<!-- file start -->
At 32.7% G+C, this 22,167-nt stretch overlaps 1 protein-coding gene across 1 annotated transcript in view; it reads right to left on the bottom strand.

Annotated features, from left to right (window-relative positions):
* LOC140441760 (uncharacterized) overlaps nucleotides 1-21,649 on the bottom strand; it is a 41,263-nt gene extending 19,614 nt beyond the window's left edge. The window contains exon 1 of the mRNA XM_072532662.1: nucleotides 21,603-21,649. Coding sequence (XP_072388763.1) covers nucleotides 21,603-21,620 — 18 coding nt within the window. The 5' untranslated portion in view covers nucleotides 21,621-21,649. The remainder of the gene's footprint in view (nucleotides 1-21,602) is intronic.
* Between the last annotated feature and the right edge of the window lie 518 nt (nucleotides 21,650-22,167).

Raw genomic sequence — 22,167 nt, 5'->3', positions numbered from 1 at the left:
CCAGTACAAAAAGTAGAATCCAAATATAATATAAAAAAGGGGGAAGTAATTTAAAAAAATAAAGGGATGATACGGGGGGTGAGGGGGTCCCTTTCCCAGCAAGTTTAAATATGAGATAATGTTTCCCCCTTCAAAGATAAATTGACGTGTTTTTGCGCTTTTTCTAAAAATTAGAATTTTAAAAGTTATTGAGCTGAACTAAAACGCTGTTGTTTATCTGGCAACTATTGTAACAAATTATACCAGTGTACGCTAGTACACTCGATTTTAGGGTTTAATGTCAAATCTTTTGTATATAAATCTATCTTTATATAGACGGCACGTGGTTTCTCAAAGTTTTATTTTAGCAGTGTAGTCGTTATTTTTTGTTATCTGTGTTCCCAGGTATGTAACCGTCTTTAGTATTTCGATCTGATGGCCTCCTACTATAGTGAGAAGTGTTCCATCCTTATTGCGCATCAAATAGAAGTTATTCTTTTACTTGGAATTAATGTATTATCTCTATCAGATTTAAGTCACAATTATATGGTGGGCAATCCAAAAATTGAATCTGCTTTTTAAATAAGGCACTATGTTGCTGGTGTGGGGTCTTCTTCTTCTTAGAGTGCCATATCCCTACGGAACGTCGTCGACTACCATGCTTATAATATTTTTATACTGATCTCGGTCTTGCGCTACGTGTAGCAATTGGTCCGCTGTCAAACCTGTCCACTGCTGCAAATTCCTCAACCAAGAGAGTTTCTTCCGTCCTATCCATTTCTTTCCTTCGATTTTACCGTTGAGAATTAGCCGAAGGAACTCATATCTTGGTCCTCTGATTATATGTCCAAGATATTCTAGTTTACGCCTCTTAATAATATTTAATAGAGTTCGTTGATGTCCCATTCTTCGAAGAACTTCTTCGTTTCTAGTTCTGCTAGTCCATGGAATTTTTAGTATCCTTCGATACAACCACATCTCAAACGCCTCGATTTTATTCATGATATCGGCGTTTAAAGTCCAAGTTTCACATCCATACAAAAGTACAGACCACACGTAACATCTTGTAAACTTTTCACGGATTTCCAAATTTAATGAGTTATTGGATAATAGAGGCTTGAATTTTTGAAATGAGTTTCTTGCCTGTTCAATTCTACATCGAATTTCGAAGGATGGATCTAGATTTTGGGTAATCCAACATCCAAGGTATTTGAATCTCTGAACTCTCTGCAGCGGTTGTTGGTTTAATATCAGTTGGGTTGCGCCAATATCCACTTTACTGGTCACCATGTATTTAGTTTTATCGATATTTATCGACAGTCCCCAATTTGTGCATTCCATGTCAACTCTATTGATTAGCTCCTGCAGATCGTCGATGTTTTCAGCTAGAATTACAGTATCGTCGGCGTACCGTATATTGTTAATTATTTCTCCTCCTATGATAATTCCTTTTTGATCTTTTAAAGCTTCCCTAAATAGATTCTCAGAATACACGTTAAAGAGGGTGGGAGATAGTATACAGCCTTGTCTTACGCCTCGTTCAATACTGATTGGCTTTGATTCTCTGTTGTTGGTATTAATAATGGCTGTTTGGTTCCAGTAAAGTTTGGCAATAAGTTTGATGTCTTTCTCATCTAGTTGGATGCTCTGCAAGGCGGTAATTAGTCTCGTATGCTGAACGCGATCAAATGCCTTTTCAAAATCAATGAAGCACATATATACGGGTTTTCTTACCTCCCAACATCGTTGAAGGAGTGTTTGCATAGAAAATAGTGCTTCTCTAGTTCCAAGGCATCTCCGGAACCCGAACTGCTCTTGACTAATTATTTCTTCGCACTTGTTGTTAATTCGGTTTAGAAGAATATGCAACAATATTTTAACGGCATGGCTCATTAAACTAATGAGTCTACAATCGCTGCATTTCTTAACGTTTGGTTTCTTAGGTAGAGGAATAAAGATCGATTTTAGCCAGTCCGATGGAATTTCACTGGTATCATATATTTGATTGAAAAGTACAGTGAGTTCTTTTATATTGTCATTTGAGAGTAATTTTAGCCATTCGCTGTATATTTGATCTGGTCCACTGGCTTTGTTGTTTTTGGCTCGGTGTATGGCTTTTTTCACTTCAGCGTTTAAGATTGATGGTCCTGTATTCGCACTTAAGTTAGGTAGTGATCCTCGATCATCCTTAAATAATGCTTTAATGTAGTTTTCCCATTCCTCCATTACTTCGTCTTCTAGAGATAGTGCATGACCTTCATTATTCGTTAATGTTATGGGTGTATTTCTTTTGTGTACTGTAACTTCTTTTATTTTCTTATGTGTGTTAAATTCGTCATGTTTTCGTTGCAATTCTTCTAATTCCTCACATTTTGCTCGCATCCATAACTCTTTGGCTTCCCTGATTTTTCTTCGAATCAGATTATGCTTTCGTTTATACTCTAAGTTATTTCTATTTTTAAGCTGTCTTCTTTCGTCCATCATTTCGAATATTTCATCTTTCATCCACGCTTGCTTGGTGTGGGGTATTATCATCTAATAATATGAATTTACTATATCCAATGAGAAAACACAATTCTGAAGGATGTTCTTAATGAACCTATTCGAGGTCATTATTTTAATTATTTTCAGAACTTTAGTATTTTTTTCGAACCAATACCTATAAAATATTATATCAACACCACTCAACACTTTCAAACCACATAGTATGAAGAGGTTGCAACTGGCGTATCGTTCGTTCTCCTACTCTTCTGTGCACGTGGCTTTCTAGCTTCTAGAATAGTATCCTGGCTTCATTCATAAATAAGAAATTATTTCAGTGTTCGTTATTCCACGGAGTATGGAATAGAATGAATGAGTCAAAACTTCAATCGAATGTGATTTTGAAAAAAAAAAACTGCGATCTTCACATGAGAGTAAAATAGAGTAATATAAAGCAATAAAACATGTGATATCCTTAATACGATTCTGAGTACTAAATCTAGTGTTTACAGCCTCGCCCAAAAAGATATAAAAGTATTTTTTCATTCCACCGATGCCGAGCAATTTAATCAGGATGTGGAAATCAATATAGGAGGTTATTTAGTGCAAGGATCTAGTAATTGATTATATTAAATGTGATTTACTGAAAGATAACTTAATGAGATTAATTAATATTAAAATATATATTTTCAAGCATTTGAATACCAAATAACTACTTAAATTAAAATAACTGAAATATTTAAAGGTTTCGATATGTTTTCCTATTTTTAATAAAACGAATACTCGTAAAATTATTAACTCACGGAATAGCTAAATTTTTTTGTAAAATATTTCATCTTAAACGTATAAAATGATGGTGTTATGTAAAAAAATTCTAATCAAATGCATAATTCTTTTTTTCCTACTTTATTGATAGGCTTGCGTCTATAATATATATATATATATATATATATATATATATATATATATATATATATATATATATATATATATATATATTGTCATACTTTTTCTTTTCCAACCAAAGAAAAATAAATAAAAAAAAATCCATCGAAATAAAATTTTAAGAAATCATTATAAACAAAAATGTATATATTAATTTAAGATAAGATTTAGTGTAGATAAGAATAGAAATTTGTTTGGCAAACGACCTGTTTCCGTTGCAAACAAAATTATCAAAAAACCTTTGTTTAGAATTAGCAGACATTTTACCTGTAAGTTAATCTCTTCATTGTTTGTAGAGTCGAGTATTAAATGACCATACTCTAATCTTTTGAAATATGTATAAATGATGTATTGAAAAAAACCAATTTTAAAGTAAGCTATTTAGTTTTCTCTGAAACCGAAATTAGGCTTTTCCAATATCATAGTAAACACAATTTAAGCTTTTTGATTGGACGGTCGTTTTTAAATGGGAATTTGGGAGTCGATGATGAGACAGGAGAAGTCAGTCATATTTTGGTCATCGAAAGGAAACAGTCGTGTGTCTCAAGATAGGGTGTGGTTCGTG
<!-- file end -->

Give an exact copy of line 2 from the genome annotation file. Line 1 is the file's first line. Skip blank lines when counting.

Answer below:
Annotated features, from left to right (window-relative positions):